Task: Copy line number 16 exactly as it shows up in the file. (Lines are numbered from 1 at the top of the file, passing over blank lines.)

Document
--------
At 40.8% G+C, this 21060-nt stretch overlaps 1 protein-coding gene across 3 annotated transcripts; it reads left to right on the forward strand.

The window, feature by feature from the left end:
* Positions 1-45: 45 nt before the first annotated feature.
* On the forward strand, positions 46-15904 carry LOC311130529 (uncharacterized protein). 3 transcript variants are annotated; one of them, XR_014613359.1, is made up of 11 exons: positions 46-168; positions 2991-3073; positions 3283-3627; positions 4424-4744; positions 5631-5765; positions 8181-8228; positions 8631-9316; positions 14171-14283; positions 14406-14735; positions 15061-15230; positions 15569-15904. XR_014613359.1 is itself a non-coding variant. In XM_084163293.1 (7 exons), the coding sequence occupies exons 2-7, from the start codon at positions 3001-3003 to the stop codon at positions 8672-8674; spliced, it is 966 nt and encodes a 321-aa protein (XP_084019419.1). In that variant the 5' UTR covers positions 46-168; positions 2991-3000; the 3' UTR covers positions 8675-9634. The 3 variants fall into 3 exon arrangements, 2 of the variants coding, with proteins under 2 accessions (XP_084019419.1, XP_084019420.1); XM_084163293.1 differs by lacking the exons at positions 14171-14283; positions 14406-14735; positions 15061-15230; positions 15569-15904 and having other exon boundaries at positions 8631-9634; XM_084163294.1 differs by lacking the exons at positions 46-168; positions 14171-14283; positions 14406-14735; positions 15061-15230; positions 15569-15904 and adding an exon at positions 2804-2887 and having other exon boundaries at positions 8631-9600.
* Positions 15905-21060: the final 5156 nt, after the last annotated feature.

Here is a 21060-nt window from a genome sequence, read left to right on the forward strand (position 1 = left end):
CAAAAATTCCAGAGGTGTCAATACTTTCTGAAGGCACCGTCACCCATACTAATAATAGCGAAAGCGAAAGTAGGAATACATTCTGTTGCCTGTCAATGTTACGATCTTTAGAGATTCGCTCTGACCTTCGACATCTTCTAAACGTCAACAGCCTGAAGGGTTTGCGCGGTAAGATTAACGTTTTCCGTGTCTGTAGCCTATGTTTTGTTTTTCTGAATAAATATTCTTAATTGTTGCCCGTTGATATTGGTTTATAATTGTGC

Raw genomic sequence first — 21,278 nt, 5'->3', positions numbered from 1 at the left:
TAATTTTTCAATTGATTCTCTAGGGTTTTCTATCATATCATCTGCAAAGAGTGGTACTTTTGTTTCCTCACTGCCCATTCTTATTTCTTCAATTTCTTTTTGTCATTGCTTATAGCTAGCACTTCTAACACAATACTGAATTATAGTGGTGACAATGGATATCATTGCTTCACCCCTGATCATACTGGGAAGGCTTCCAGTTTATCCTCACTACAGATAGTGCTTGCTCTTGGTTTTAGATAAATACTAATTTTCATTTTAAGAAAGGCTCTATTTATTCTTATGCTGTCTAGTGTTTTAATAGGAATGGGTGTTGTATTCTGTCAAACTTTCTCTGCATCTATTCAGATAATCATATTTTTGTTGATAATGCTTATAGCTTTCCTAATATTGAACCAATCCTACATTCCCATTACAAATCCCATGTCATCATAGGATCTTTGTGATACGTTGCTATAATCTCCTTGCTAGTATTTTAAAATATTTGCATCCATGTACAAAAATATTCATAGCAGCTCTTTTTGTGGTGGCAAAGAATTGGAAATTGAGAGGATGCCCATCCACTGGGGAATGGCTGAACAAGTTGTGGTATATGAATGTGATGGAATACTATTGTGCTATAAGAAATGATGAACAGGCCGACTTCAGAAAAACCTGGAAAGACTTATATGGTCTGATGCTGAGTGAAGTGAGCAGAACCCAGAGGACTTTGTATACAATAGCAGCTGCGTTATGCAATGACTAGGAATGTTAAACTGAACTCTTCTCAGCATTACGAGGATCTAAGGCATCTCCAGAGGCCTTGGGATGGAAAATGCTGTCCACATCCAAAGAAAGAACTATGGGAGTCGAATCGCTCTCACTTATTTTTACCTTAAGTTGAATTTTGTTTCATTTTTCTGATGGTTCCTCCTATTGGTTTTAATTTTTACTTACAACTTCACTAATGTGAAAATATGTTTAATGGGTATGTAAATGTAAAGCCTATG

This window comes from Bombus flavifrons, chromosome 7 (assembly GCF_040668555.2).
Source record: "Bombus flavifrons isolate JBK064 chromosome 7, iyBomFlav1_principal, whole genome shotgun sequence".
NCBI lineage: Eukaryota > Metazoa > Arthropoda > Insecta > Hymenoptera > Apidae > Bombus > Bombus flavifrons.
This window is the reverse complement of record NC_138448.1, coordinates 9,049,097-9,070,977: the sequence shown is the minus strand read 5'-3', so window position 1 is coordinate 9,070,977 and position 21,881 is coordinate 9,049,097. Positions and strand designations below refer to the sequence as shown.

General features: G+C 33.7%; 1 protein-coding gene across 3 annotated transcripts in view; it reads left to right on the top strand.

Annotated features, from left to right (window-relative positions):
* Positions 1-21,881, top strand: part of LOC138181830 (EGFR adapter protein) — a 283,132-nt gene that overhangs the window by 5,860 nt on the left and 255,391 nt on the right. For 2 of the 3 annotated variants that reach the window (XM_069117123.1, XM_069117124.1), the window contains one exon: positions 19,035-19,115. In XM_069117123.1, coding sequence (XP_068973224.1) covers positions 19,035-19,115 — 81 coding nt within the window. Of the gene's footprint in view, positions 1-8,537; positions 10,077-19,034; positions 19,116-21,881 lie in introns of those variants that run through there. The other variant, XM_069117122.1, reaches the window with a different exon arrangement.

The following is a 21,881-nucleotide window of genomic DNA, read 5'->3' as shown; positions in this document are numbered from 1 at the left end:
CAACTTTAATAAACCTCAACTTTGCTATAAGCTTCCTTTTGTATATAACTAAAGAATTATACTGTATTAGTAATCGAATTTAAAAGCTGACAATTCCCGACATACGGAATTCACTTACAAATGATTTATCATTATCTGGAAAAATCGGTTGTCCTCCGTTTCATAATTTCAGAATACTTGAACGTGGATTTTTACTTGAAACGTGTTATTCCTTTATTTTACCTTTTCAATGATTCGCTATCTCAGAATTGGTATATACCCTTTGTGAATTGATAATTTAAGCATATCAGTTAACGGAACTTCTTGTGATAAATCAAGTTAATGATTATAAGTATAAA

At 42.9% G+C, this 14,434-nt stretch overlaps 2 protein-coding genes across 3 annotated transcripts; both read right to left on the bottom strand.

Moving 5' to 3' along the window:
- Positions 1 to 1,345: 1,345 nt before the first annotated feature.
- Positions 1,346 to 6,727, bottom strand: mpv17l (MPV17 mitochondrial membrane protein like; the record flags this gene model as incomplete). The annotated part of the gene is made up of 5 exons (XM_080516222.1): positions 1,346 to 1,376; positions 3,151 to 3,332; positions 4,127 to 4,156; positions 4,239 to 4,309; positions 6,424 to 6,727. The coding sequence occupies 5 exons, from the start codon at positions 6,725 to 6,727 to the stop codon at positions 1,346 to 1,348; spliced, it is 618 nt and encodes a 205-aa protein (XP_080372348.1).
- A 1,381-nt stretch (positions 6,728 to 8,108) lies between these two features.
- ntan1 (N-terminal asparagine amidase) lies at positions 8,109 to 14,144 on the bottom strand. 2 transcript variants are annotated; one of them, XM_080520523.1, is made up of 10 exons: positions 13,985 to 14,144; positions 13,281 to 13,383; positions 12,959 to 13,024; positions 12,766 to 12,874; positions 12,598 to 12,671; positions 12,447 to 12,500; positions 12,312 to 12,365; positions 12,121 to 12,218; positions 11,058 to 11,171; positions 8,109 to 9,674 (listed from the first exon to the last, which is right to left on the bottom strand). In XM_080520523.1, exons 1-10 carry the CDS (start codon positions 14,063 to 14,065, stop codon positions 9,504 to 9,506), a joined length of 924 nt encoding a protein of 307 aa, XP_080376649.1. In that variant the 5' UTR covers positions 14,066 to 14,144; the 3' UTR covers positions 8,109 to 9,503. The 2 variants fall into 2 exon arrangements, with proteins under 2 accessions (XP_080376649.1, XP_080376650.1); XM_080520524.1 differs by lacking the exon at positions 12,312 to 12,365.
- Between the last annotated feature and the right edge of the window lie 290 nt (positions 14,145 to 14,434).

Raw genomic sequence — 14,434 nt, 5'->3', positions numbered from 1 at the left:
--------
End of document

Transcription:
* Positions 1-21,881, top strand: part of LOC138181830 (EGFR adapter protein) — a 283,132-nt gene that overhangs the window by 5,860 nt on the left and 255,391 nt on the right. For 2 of the 3 annotated variants that reach the window (XM_069117123.1, XM_069117124.1), the window contains one exon: positions 19,035-19,115. In XM_069117123.1, coding sequence (XP_068973224.1) covers positions 19,035-19,115 — 81 coding nt within the window. Of the gene's footprint in view, positions 1-8,537; positions 10,077-19,034; positions 19,116-21,881 lie in introns of those variants that run through there. The other variant, XM_069117122.1, reaches the window with a different exon arrangement.